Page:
Complex goals, such as the ones we attribute to human values, requires some kind of architectural insight to be programmed into computers. We can not just copy human values by typing in if-rules, because people have already tried that and it takes forever.

This means that in order for useful goals to be defined, such like those we want the AI to have, might require higher order reasoning about goals in the first place to become practical. In such cases, the mathematical obstacles to achieve efficient algorithms could require some sort of interaction and goal learning, which resulted in more stable systems.

As a result, it could be that some points along the instrumental/motivational axes are much more plausible when constructing a functional AI than others. For example, it could be extremely unlikely that a paperclip maximizer would destroy the earth, or it could also be extremely likely!

Imagine that creating a paperclip maximizer is very easy, and creating one with goals that humans find useful is nearly impossible. Perhaps we are just living in an illusion about our goals, so we are not really maximizing them like we think we do, not because we are not behaving rationality, but because the kind of rationality we have is used to trick ourselves into thinking we have certain goals?

Either case would be strong evidence against The Orthogonality Thesis. Instead of thinking of 4 squares where you can name a few examples, there could be 10^10^200 in one square and only 10^10^30 in another square. Mathematically, this would imply that the two axes are not orthogonal.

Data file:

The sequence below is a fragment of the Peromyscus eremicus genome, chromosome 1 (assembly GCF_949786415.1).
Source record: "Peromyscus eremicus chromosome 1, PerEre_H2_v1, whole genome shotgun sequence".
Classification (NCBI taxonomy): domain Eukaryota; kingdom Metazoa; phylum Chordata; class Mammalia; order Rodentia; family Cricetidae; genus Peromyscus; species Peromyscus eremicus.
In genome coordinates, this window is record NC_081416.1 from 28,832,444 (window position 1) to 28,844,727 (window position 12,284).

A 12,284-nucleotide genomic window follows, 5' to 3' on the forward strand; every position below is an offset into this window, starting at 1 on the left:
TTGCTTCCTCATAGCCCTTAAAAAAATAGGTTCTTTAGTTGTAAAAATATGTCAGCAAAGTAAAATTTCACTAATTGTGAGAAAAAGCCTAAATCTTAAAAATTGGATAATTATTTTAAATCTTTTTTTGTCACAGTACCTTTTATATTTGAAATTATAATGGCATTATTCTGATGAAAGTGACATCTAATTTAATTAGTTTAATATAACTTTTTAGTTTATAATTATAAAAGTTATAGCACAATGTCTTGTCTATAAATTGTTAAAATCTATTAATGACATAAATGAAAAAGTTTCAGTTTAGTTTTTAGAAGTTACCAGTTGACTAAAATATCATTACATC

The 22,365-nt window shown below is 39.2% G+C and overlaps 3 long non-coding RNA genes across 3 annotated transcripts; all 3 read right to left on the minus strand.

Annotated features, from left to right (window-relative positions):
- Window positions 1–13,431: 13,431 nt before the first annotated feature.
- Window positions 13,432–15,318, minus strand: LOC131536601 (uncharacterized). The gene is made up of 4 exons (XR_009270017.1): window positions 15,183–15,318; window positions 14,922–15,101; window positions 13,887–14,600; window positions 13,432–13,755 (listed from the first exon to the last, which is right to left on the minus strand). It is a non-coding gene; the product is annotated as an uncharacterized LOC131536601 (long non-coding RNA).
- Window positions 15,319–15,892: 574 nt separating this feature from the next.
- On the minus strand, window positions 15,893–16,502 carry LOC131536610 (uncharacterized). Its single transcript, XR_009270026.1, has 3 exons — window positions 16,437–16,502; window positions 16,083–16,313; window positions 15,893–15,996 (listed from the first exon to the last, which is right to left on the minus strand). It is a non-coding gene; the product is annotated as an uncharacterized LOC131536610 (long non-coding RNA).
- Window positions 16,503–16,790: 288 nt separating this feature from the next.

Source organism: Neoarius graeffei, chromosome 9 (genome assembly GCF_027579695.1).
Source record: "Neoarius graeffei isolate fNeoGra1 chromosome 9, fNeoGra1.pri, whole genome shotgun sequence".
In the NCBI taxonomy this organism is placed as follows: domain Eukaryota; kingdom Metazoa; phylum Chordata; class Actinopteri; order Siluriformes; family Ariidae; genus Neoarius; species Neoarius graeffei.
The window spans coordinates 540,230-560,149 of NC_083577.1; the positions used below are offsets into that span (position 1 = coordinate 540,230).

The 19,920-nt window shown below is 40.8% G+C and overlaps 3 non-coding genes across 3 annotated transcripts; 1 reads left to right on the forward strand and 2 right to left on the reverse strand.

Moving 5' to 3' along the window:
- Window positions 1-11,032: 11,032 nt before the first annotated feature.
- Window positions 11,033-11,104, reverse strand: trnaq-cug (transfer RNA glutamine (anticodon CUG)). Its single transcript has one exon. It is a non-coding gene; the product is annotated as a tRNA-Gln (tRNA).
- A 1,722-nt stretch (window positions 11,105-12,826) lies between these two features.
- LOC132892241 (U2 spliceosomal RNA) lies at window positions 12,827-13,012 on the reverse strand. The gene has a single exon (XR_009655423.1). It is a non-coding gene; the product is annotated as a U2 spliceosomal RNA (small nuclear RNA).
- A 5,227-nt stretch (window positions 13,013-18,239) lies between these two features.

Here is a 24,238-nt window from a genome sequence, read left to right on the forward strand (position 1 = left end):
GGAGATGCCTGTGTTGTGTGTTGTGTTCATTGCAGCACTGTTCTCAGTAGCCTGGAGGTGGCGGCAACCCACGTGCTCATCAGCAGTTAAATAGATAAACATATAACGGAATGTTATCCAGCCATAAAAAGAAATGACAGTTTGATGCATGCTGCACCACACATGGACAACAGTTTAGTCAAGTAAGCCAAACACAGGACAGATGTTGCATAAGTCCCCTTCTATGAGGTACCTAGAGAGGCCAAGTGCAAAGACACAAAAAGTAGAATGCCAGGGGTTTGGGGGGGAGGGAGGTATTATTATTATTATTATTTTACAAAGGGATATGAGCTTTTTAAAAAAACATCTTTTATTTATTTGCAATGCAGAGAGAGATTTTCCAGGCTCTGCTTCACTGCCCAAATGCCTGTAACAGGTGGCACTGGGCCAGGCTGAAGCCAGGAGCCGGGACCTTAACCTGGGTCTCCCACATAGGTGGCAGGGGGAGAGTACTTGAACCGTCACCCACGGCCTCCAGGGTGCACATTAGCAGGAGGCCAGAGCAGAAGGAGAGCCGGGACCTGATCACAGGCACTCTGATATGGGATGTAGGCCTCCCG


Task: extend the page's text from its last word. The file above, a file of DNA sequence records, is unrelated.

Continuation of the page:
I believe the overall problem is that we can not sample this landscape enough to make a confident claim in either direction. We do not have time machines or a way to transport ourselves to parallel timelines, to could conduct experiments using different configurations. There is maximum one earth observed from any given location in space-time.

However, I think that higher order reasoning could be a sort of mathematics that you can not easily arrive at from an algorithm that performs well in simple environments. This, and the unknown aspects of bounded computer power, such as efficient sets, makes it plausible that some goals can not be achieved even in principle, even if they are simple.

I suspect that the goals you can have does not vary from simple to complex, but using another metric that makes better measurements of the number of steps to achieve the goal. Kind of like Kolmogorov complexity of the solution, or something like that.

It also depend on how you divide up the landscape. If you draw a square and divide it into smaller squares, it might look as if the squares are equally big to each other, but this is not true if the big square is a non-linear map of some surface, so you get varied density in the smaller squares.

The Orthogonality Thesis seems to be obviously correct for some people because it is a simple idea. Our minds tend to pay more attention to simple ideas, and they are easier to spread around.

In practice I believe that this idea is way over-simplified, and a more accurate answer would emerge from deeper understanding of higher order reasoning. So, the thesis might need corrections that look like a noise landscape with high peaks and lows, or it might end up completely useless in the end, or it might be extremely useful.

I think The Orthogonality Thesis points out some very important ideas, but do not think it is a good tool for reasoning about expected architectures for superintelligent AI. At this point I believe keeping an open discussion is important.